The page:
How Disinfect Mattress

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How to Clean a Mattress (and Why)

Tackling this five-step chore a couple times a year can help keep things fresh in the bedroom

You spend about a third of your life on your mattress. When was the last time you gave it a good, deep clean? The seldom-used living room sofa probably feels the bristle of a vacuum brush more often than your trusty mattress. It’s time to change that. Besides promoting a more pleasant and productive night’s sleep, a clean, cared for mattress can last longer—and it might even help prevent nasty, not to mention costly, pest infestations.

Back when most mattresses could be flipped over, the conventional wisdom was that you should turn it twice a year, and take that opportunity to clean it as well. These days, a lot of mattresses, including the pillow-top variety, can’t be turned because they have a proper top and bottom. But cleaning your mattress two times a year remains a good rule of thumb. (Check the mattress label for instructions since the manufacturer might recommend rotating the mattress head to foot to ensure even wear.)

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Step 1

Start the cleaning process by stripping the mattress of all sheets and bedding and tossing the items in the wash. To remove tough stains, always use a Consumer Reports top-rated laundry detergent and the hottest water setting on your washing machine; dry on high heat as well to zap any surviving critters.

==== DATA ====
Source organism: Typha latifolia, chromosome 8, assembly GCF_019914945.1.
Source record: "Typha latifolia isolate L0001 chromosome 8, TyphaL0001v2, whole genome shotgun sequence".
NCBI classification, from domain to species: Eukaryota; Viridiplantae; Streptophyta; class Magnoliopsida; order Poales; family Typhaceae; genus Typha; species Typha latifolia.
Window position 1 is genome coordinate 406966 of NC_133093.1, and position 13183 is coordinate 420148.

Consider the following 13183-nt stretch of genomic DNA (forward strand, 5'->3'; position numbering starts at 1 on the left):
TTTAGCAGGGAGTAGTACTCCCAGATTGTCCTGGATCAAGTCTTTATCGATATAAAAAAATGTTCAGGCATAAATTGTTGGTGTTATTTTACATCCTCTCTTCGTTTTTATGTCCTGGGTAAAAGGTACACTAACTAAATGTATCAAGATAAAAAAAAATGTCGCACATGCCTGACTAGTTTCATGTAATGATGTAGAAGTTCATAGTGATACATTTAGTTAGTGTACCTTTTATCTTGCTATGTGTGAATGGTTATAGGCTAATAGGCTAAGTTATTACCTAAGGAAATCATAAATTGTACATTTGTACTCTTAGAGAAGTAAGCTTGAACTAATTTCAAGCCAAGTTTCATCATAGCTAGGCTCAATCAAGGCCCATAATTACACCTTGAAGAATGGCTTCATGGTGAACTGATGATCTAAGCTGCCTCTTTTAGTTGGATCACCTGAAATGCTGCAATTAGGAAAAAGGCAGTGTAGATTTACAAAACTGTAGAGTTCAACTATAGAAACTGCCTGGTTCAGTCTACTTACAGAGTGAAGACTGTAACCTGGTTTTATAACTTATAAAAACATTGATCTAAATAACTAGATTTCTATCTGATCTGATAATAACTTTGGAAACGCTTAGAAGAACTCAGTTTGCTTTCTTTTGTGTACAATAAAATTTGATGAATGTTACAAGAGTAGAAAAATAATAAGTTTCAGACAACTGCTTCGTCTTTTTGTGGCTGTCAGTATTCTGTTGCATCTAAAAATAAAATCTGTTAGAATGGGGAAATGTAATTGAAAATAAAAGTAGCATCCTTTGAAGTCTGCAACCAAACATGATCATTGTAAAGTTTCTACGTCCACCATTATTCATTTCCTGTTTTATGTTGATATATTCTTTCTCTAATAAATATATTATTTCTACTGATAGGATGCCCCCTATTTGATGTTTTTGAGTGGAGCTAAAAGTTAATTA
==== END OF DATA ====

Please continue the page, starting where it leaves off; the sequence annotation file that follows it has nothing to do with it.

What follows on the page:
Step 2

Next, vacuum the entire mattress surface with the upholstery attachment on your vacuum cleaner. Pay attention to seams and crevices, where dirt, dust, dead skin, and other icky stuff collect; switching to your vacuum’s crevice attachment can help get in deep.

Our tests have found that a normal vacuum cleaner provides capable cleaning, but if you’re fastidious, consider investing in the Dyson V6 Mattress Handheld Vacuum, a $250 device designed specifically for the job. In a Consumer Reports at-home mattress test, we cleaned half of a foam Tempur-Pedic mattress with a top-rated canister vacuum and half with the Dyson handheld. The Dyson sucked up 3 grams of material, including dead skin cells that dust mites like to nosh on, compared with the 1 gram that our regular vacuum removed.

Step 3

Once you’re finished vacuuming, check for stains and spot treat them with an appropriate cleaner. An upholstery cleaner or enzyme-based pet-odor remover can do the job on many bodily fluids. You can also try a simple solution of 1 teaspoon mild dish detergent and 1 cup of warm water.

Step 4

Next, deodorize the mattress by sprinkling baking soda over the entire surface. Especially if this is your first cleaning, don’t be afraid to empty an entire 1-pound box onto the mattress. For best results, leave the baking soda there for 24 hours. That means you might need to plan the project around an overnight trip—or be willing to sleep elsewhere in your home. If you can place the mattress near a window, the sunlight will add its sanitizing power.